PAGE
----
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Articles by Y Niwa
Total Records ( 3 ) for Y Niwa
  K Yoshida , K Nakachi , K Imai , J. B Cologne , Y Niwa , Y Kusunoki and T. Hayashi

Lung cancer is a leading cause of cancer death worldwide. Prevention could be improved by identifying susceptible individuals as well as improving understanding of interactions between genes and etiological environmental agents, including radiation exposure. The epidermal growth factor receptor (EGFR)-signaling pathway, regulating cellular radiation sensitivity, is an oncogenic cascade involved in lung cancer, especially adenocarcinoma. The cytosine adenine (CA) repeat number polymorphism in the first intron of EGFR has been shown to be inversely correlated with EGFR production. It is hypothesized that CA repeat number may modulate individual susceptibility to lung cancer. Thus, we carried out a case–cohort study within the Japanese atomic bomb (A-bomb) survivor cohort to evaluate a possible association of CA repeat polymorphism with lung cancer risk in radiation-exposed or negligibly exposed (<5 mGy) A-bomb survivors. First, by dividing study subjects into Short and Long genotypes, defined as the summed CA repeat number of two alleles ≤37 and ≥38, respectively, we found that the Short genotype was significantly associated with an increased risk of lung cancer, specifically adenocarcinoma, among negligibly exposed subjects. Next, we found that prior radiation exposure significantly enhanced lung cancer risk of survivors with the Long genotype, whereas the risk for the Short genotype did not show any significant increase with radiation dose, resulting in indistinguishable risks between these genotypes at a high radiation dose. Our findings imply that the EGFR pathway plays a crucial role in assessing individual susceptibility to lung adenocarcinoma in relation to radiation exposure.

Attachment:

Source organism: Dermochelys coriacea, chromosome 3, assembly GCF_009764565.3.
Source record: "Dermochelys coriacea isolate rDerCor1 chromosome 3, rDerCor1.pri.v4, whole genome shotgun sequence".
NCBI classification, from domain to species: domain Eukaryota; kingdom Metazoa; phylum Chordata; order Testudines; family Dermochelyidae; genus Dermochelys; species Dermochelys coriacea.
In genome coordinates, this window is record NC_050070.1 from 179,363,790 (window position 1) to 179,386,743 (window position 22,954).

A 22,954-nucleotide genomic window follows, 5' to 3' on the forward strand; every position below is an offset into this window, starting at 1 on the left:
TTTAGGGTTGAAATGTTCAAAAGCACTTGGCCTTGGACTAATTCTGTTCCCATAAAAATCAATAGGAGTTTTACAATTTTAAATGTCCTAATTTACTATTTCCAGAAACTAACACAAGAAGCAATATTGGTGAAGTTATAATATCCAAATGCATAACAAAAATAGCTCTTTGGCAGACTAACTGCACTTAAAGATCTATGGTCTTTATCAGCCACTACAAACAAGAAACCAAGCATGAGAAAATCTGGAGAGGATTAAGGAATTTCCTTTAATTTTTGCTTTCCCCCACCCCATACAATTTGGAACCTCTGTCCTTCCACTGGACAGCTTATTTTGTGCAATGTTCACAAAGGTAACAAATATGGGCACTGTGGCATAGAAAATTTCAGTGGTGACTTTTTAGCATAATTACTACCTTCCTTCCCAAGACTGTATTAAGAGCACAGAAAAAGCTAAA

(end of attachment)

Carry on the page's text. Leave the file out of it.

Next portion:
Md. S Islam , Y Niwa and S. Takagi

Mitochondria, the power house of the cell, are one of the most dynamic cell organelles. Although there are several reports on actin- or microtubule-dependent movement of mitochondria in plant cells, intracellular positioning and motility of mitochondria under different light conditions remain open questions. Mitochondria were visualized in living Arabidopsis thaliana leaf cells using green fluorescent protein fused to a mitochondrion-targeting signal. In darkness, mitochondria were distributed randomly in palisade cells. In contrast, mitochondria accumulated along the periclinal walls, similar to the accumulation response of chloroplasts, when treated with weak blue light (470 nm, 4 µmol m2 s1). Under strong blue light (100 µmol m2 s1), mitochondria occupied the anticlinal positions similar to the avoidance response of chloroplasts and nuclei. While strong red light (660 nm, 100 µmol m2 s1) induced the accumulation of mitochondria along the inner periclinal walls, green light exhibited little effect on the distribution of mitochondria. In addition, the mode of movement of individual mitochondria along the outer periclinal walls under different light conditions was precisely analyzed by time-lapse fluorescence microscopy. A gradual increase in the number of static mitochondria located in the vicinity of chloroplasts with a time period of blue light illumination clearly demonstrated the accumulation response of mitochondria. Light-induced co-localization of mitochondria with chloroplasts strongly suggested their mutual metabolic interactions. This is the first characterization of the light-dependent redistribution of mitochondria in plant cells.

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